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Signs That a Married Man Might Like You

by Michelle Stevens

It's important to be able to recognize signs of attraction when interacting with a married man. This will help you decide whether or not to engage him. Married men are often more subtle in communicating their attraction. By watching for certain clues, you may be able to determine if, and to what degree, a married man is interested.

Finding Ways to Spend Time With You

If a maried man is interested in you, he may create opportunities to accidentally run into you. He might show up at your favorite local hangout, for example, or attend a charity event when he knows you will be there. He may volunteer to work late, extending hours on a project just because you do. Maintaining close proximity to you may increase the likelihood that a relationship will form, suggests Gary Lewandowski, Monmouth University professor of psychology, in his article "Top 5 Classic Studies in the Psychology of Attraction," for Science of Relationships.

Initiating Interaction With Questions

His conversations may often begin by asking about you. Asking questions can be seen as akin to flirting behavior, according to University of Kansas professor of communications Jeffery Hall in an interview with KU News Service coorespondent Brendan Lynch. An interested married man may subtly obtain information in this way, making himself more compatible and attractive by determining your preferences and acting on that information. Questions may include inquiring about a boyfriend or asking for your number.

Behaving Differently Around You

Observe him to determine whether he behaves differently around friends or colleagues compared to when alone with you. If he seems unnatural or pressured, he may be attempting to impress you. you may notice he seems fidgety, flustered or has trouble finding the right word. He may also engage in uncharacteristic attention-seeking or grooming behavior, such as repetitive tie-straitening, diffusing his nervous energy, notes Helen E. Fisher PhD, biological anthropologist, in her article "The Biology of Attraction" for Psychology Today. If he teases you and tries to make you laugh, he is demonstrating fondness.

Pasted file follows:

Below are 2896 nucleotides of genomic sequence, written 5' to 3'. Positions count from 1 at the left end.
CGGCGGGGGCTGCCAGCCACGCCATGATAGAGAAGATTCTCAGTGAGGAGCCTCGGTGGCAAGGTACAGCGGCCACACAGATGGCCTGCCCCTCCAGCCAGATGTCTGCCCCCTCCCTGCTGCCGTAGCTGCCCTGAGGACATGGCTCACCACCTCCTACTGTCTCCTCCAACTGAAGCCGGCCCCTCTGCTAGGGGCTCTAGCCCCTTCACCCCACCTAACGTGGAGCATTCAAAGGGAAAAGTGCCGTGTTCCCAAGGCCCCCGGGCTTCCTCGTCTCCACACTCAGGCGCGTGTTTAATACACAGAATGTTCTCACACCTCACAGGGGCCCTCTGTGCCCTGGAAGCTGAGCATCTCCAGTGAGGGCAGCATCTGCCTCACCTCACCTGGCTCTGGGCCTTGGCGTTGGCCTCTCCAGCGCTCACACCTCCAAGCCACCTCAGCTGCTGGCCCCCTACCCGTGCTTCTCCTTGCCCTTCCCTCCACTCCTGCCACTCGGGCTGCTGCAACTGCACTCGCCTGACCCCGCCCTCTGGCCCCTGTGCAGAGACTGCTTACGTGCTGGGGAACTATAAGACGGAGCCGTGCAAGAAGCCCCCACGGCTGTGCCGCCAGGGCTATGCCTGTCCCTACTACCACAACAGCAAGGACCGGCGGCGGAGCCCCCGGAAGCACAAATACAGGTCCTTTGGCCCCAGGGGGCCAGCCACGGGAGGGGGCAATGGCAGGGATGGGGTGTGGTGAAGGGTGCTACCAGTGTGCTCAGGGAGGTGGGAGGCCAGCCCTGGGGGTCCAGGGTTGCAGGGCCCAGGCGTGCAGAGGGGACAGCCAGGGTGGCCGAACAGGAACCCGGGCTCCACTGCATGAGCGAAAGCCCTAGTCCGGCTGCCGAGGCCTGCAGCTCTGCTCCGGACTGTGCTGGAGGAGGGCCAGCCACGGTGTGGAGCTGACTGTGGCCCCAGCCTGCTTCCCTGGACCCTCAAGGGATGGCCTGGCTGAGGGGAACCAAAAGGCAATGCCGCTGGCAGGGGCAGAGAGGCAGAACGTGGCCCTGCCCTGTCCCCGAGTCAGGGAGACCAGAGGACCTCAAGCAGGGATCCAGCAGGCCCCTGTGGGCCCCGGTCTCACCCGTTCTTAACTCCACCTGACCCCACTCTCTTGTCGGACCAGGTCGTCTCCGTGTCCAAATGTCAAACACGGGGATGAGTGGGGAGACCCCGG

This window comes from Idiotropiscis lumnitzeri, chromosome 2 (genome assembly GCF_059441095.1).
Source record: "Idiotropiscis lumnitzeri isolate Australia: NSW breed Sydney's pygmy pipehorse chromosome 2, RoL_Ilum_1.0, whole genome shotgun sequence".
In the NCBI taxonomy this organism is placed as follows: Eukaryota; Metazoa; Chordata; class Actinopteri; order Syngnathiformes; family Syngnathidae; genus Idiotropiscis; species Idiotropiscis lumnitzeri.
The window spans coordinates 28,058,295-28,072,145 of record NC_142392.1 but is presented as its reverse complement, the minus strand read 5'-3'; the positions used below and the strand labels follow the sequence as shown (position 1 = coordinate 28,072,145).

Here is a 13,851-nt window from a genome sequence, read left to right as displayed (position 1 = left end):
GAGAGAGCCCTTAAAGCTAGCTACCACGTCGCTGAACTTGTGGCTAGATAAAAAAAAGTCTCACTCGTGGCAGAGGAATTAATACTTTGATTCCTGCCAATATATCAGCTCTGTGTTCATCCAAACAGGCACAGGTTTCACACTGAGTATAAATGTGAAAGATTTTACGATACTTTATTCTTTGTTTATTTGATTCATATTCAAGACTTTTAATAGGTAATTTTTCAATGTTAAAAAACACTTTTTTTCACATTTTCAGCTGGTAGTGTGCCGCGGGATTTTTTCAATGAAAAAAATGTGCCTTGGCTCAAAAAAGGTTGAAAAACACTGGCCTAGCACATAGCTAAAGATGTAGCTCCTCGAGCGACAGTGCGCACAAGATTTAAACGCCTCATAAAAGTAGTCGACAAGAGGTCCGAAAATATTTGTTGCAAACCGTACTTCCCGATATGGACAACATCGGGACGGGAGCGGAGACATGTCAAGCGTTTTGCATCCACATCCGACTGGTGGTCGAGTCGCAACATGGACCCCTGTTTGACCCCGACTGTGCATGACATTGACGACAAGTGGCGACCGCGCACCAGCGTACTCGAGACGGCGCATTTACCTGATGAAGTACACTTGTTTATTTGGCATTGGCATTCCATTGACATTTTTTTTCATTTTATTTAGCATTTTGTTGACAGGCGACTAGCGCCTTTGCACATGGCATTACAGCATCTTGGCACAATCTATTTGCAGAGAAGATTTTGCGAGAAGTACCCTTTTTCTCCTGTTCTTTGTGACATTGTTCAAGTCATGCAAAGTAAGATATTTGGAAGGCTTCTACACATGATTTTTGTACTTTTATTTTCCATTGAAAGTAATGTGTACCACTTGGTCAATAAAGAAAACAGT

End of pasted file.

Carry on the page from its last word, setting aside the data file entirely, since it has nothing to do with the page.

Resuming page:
Looking You Directly in the Eye

Whether he catches your eye with a lingering glance, or stares right at you, both may be signs he's interested; even more so if he shoots you a coy smile as an accompaniment. In her Scientific American article "Learning the Look of Love," optometrist Cheryl Murphy reports on research confirming the correlation between prolonged eye contact and perceptions of attractiveness. If a man is paying particular attention to a certain portion of your body, he is likely turned on by you.

Making His Body Talk

A married man who is interested will lean toward you or tilt his head somewhat sideways. In addition, the direction of his feet will be pointing toward you, according to behavioral investigator Vanessa Van Edwards, in her article "Body Language of Attraction" for Science of People. Mirroring your actions can be sign of amorous intentions, reports Dr. Fisher. He may playfully tap you on the hand or touch your back as he walks around you.

Disclosing Personal Details

Revealing information is definite "flirting behavior," according to communications expert, Jeffrey Hall. A man shares intimate, personal details with someone he likes, elaborating on his dreams and desires. Matrimonial relationship issues may be discussed by comments such as, "My wife does not understand me anymore."

Showering You With Compliments or Gifts

A married man may anonymously send a gift to you with a message such as, "I saw this outfit today, and it reminded me of you." Frequent compliments are also indicative of flirting behavior, notes Jeffery Hall. He may perform special favors for you, like washing your car, completing a repair around your house or weeding your lawn.

About the Author

Michelle Stevens has been a writer for more than 20 years. Stevens obtained a master's degree in psychology from Eastern Kentucky University in 1987 and holds national certification as a school psychologist and licensure as a professional counselor in Georgia. Stevens has specialized in family counseling and cognitive behavior modification.

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